I woke up on November 8th to the sound of my daughter’s excitement to get out the door and to go vote. We had been talking a lot about the election and about why we were making the decisions we were making as a family. Her immediate takeaway from watching the news and debates with us was that Trump is “a jerk. He always interrupts Hillary.” I found her opinion to be a perfect encapsulation of my thoughts about Trump as well. As we got ready to go, we both dressed in white. I talked to her about the importance of wearing white to the polling place and how this honored the women who fought for the right to vote. As we arrived, we found long lines outside our polling place. My daughter showed unusual patience, reading her favorite DC Superhero Super Girls comic book as we waited. In the polling place in my neighborhood, enthusiasm was high despite the temporary inconveniences of malfunctioning voting machines and long lines. The poll worker who signed us in periodically broke out in song and general cheering. As I entered the voting booth with my daughter, I teared up as I cast a vote for what I expected to be the first female President of the United States. We were part of history and it left me breathless that I was sharing this with my daughter. I did not, and do not, take those moments from Election Day 2016 for granted.

And now?

I’m struggling to process the emotions this election has left me with. How is it possible to feel stunned, rage, despair, sadness, betrayal all at the same time, all so intensely and just a few hours after I was filled with such hope?

I’m grateful for all the think pieces (and even the not-so-thought-out reactive pieces) but it’s time for action. The WTF word bubble that’s been following me around is starting to disappear and I need to do something positive. Here’s a few ways I plan to do that.

Focus
The number and range of organizations that will need assistance is staggering. It’s honestly overwhelming. As adults, my husband and I have our own specific causes we support. But as a family we decided to focus on one particular area: empowering girls and women to have a voice. Running Start and She Should Run are two organizations we contributed to that inspire women to become political leaders.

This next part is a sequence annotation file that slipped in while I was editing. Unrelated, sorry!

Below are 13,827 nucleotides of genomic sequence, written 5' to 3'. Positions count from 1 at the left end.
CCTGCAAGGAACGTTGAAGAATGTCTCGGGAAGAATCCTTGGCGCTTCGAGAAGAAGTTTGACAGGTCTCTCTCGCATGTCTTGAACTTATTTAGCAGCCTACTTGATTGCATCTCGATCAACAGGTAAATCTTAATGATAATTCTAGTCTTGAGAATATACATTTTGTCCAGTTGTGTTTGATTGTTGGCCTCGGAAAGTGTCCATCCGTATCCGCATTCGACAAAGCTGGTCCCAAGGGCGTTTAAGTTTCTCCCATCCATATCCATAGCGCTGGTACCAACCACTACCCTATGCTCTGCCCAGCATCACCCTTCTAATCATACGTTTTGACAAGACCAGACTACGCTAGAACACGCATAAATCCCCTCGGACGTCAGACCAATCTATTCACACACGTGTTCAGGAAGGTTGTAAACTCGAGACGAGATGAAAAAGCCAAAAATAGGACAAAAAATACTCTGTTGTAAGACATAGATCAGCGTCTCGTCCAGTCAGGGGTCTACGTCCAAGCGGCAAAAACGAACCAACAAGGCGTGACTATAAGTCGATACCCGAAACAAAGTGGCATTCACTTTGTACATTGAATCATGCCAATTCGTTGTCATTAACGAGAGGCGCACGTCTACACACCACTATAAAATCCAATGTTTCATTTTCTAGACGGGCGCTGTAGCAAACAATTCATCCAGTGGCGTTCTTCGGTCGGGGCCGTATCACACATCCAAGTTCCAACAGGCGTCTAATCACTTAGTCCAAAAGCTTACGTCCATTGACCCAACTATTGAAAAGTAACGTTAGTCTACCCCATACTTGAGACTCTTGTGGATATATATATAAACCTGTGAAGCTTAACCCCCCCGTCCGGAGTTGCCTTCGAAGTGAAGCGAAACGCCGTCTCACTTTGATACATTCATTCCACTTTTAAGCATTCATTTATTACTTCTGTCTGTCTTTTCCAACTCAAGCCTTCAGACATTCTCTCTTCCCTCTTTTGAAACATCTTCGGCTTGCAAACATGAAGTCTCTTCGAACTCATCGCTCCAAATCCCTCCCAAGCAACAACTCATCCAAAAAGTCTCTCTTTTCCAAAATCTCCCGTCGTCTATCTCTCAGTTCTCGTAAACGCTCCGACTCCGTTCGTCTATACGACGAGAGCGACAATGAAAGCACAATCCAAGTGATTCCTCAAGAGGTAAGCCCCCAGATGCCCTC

Use My Voice
I will not normalize racism and misogyny. Complacency allowed many people in this country to legitimize hate when they chose to ignore Trump’s rhetoric. I have a responsibility to call out the “locker room talk” or “jokes,” to not ignore and brush off those remarks as just insensitive when I hear them from coworkers, friends and even extended family. I need to use my voice. Yes, it’s a small act. But it’s one that will hopefully open dialogue and lead to bigger acts.

Show Up
Most of all, I don’t want to forget that feeling of pride I had when voting. I’m taking my daughter to the Women’s March on Washington (in Los Angeles) not as a protest but to emphasize the positive for my daughter. I explained to her that we’re going so we can remind the next president that he needs to respect ALL the people in this country. I want to show her how proud I am of millions of women in this country and those who support women’s rights. Most of all, I want her to see the people behind the vote and that our responsibility to each other doesn’t end on Election Day.

Safety
If there’s one thing I’ve learned in this past election year, it’s that maintaining a safe space for dialogue online is increasingly difficult. It’s bewildering how fast discourse can deteriorate into violent threats—usually seeped in racist and sexist language. Anonymous comments casually threaten sexual assault against those with different political opinions. It’s no wonder so many women joined secret Facebook groups so they could be included in the political conversation without fear of someone else’s high school acquaintance threatening to sexually assault them for their beliefs. These secret groups were formed out of fear, but I am grateful for them. And the positive take-away? I’m still working on that. But I’m inspired to do more to support legislation against online harassment and to call out this unacceptable behavior when I see it.

When my daughter is old enough to vote I want her to have multiple female leaders to look up to and I want her to be able to voice her opinion online and IRL without fear of violence. For now, she doesn’t know if I’m posting information online to support a cause or engaging in a dialogue on Facebook. She can only see my actions. It’s time for me to be an example she can actually see and hear.

When my daughter is old enough to vote I want her to have multiple female leaders to look up to and I want her to be able to voice her opinion online and IRL without fear of violence.